The programme committee has the right of consent regarding certain sections of the Education and Examination Regulations, as well as the right to consult on other sections. It also evaluates the implementation of Education and Examination Regulations, and advises on the quality assurance system, annual evaluations of courses and modules, the curriculum (including admission criteria), and examination criteria for the final assessment and thesis.

  • Examination Committees

    In addition, each programme (or group of programmes)  also has an Examination Committee. This committee has the legal task of monitoring the quality of degrees and testing independently from the management of the programme. It sets guidelines for testing and examination and assesses whether students meet the final attainment levels of their programme. Annually, the examination committee produces a report, which is addressed to the dean of the faculty under which the programme falls, with recommendations to improve the quality of testing and procedures within the programme.

  • UT Quality Assurance Platform

    The quality assurance co-ordinators of each faculty meet at the UT Platform for Quality Assurance (UTpK). Within this platform, developments within UT and national developments pertaining to quality assurance are discussed, working methods are harmonised and common practice regarding educational quality assurance is shared. The platform also acts as an advisory body for UCOW, UT’s Advisory Board on Education, in which the education portfolio holders of all faculties are represented. Because UT's faculties are different in size and structure, the role and function of the quality assurance co-ordinator is also different in each faculty. Through this platform, everyone is informed about important information and developments and is enabled to co-ordinate strategies and learn from each other.

  • Quality Assurance Team

    The Quality Assurance Team is a dynamic collective of employees coming from the central services S&P and CES. Their main goal is to provide integral support in quality assurance. This ranges from institutional processes to various development projects or even accreditation support at the programme level. The team focuses on shaping broad-based University policies and developing tools to support them.

  • Third parties and alumni

    Engaging external parties is essential to the quality assurance of our programmes. Therefore, we systematically solicit feedback from external parties. Through work field committees and advisory boards, we send out surveys to organisations and companies about what skills graduates need in their fields of work. To find out how alumni look back on their studies, the University of Twente participates in the National Alumni Survey (NAE).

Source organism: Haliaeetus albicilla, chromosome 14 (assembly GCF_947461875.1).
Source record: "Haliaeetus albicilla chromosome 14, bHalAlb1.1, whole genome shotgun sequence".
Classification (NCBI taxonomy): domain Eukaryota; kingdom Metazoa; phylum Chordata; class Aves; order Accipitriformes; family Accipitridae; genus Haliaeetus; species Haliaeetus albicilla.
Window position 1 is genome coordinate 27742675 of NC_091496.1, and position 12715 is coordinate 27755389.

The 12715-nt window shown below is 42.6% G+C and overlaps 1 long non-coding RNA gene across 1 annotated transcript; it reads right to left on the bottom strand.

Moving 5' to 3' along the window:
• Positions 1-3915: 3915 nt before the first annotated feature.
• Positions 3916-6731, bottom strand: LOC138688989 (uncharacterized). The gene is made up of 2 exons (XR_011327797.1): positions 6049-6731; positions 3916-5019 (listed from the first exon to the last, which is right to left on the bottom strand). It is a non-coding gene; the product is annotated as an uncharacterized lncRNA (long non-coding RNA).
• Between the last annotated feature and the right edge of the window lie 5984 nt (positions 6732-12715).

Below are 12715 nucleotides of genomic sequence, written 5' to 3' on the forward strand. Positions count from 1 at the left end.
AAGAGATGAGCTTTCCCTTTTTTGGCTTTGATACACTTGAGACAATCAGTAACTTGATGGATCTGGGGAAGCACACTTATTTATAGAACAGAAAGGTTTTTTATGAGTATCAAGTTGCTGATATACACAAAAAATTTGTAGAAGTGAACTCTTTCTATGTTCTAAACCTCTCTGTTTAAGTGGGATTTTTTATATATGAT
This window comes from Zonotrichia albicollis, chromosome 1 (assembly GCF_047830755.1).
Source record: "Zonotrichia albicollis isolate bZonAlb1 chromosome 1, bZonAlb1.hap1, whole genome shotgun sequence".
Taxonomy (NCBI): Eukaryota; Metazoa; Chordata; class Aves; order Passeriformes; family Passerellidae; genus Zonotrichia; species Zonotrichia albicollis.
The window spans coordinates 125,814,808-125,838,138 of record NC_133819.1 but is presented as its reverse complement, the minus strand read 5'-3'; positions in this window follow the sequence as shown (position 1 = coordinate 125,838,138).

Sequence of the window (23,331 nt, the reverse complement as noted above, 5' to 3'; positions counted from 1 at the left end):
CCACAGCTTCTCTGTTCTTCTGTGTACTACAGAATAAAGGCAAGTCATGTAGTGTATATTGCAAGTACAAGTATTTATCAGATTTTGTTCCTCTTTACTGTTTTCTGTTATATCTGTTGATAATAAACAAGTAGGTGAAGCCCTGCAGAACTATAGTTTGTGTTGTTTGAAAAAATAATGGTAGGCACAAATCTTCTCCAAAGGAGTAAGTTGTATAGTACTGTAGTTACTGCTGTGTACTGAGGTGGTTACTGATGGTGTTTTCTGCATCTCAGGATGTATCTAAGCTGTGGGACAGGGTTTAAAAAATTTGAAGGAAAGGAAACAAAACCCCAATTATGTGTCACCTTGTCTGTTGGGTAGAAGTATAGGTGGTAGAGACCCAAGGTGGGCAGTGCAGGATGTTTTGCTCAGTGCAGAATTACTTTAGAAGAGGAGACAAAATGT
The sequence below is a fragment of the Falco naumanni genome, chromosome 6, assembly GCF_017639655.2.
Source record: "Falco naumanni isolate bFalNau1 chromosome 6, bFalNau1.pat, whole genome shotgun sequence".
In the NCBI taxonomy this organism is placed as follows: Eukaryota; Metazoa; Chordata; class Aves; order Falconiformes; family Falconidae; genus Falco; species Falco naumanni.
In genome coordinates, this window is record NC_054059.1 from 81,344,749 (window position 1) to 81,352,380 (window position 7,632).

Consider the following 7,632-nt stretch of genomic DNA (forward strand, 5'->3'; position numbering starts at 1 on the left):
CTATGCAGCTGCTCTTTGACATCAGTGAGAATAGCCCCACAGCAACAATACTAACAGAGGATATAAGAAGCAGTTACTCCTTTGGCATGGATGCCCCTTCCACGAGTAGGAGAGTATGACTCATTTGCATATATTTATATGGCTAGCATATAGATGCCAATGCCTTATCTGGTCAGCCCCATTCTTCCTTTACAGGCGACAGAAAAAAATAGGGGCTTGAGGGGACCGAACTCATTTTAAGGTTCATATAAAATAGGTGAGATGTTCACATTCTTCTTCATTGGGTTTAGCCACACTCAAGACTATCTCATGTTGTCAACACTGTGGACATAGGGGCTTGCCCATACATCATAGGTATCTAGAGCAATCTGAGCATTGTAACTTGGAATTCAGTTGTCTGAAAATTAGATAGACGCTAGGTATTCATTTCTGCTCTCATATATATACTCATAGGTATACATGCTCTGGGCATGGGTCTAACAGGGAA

Institutional quality assurance test

In the fall of 2019, UT hosted the Institution Test for Quality Assurance (ITK). All Dutch universities are periodically assessed in an institution test conducted by the Accreditation Organisation of the Netherlands and Flanders (NVAO).

The ITK is a periodic evaluation of an institution's internal quality assurance. It looks at how the internal quality assurance system works together with the quality culture to ensure that its own vision of good education is actually being realised.

On 22 March 2020, UT received the review committee's advisory report: our University met all criteria and received a positive decision, meaning there is great confidence in the University's internal quality assurance system. The next institutional review will take place in 2025.

Quality Agreements 2019-2024

UT has drawn up ambitious quality agreements for the period from 2019 to 2024, aimed at improving the quality of education. Various programmes worked intensively together within their faculties to shape the plans. Subsequently, these faculty plans were translated into five programmes:

1. Community building
2. Learning facilities
3. Teaching professionalisation
4. Developing students’ talent
5. Global citizenship

In order to realise these ambitions, the Ministry of Education, Culture and Science (OCW) has made study advance funds available. These ensure financial support for the realisation of the agreements. For UT, this means an amount of approximately 2.5 million euros in 2019, which will increase annually to about 7.5 million in 2024. Annual consultations will be held between decentralised and central participation bodies in order to discuss and distribute plans and resources.


Please contact the QA-team (qa-team@utwente.nl) if you have any questions about the organisation of ensuring the quality of our education.